While Indian companies have come a long way in building expertise in project management to deal with conditions of separation, they will in the future need to cope with further challenges arising from new competition (for example, China), and in developing new markets (in Europe and East Asia), building expertise in new technologies (for example, in mobile telephony), upgrading infrastructure and articulating new models for pricing and profit sharing as compared to the ˜time and material approaches of the past. Reliance on the US market has made India s suppliers susceptible to reductions in IT spending and Indian companies have begun to explore opportunities in Europe.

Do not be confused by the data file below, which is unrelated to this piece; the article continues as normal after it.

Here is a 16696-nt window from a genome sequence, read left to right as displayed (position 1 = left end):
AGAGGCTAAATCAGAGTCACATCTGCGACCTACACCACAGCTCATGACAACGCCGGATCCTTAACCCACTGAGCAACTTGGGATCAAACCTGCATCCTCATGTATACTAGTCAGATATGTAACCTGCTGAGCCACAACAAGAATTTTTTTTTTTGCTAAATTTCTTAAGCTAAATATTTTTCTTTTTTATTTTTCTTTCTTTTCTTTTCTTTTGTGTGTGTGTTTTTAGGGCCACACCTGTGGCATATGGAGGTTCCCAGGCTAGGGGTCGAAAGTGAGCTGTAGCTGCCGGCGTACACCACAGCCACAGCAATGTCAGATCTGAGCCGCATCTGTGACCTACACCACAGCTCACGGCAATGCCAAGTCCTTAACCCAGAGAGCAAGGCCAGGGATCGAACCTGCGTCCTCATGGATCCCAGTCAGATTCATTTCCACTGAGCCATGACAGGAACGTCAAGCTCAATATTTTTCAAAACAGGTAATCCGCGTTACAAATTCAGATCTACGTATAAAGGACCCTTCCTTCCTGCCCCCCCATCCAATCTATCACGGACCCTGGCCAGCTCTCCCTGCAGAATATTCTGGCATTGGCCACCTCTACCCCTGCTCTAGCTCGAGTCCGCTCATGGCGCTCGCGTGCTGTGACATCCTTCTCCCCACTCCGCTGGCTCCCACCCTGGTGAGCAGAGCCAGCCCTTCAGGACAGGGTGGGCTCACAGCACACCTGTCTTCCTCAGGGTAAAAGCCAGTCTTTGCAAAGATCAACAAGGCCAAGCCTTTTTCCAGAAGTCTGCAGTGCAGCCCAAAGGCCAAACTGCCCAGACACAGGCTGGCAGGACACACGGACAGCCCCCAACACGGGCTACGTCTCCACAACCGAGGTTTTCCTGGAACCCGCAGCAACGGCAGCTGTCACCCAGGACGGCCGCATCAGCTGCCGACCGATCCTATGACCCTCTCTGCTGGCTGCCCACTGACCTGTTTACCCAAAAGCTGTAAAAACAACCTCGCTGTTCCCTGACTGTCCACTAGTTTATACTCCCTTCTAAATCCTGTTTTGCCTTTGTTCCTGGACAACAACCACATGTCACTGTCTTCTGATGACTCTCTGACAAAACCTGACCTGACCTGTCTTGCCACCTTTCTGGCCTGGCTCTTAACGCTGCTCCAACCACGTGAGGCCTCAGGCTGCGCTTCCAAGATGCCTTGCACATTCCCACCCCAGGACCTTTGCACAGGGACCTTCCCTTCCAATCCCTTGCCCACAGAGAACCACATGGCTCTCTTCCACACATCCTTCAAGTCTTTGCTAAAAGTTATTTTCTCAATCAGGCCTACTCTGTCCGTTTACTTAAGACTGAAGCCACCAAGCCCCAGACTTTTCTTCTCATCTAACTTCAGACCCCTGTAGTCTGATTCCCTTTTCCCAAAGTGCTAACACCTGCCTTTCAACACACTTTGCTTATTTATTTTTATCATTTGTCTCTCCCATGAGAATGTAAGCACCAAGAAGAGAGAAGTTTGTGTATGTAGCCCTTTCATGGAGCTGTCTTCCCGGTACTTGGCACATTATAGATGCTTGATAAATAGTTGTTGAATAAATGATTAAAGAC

Ireland is often cited as the world s second largest software exporter after the USA with software exports ranging from an estimated US$4 billion in 1998 to US$8 billion in 2000 (Moore 2001). A large proportion of investment in Europe by US companies goes to Ireland, making them the second biggest exporter of software after the USA. They produce about 60 per cent of the packaged software sold in Europe. Ireland has the advantage of a strong technological infrastructure, EU membership, a sound technical education system, English-language competence, proximity and cultural similarity with the UK and the USA. Although arguably not as innovative or entrepreneurial as Israel, the Irish software industry turns out software products as well as a variety of support services. O Riain (1997) traces the growth of the industry after 1973 when major MNCs were attracted by the Irish Industrial Development Authority s policies of financial incentives and significant investment in education and telecommunications. The late 1980s led to the arrival of sophisticated systems software companies such as Iona that were tempted by tax incentives and an attractive location to supply to the EU. The early 1990s saw European unification, that helped a booming Irish IT industry to grow at the rate of 20 per cent for most of the decade . Almost 80 per cent of the Irish software industry s output is exported.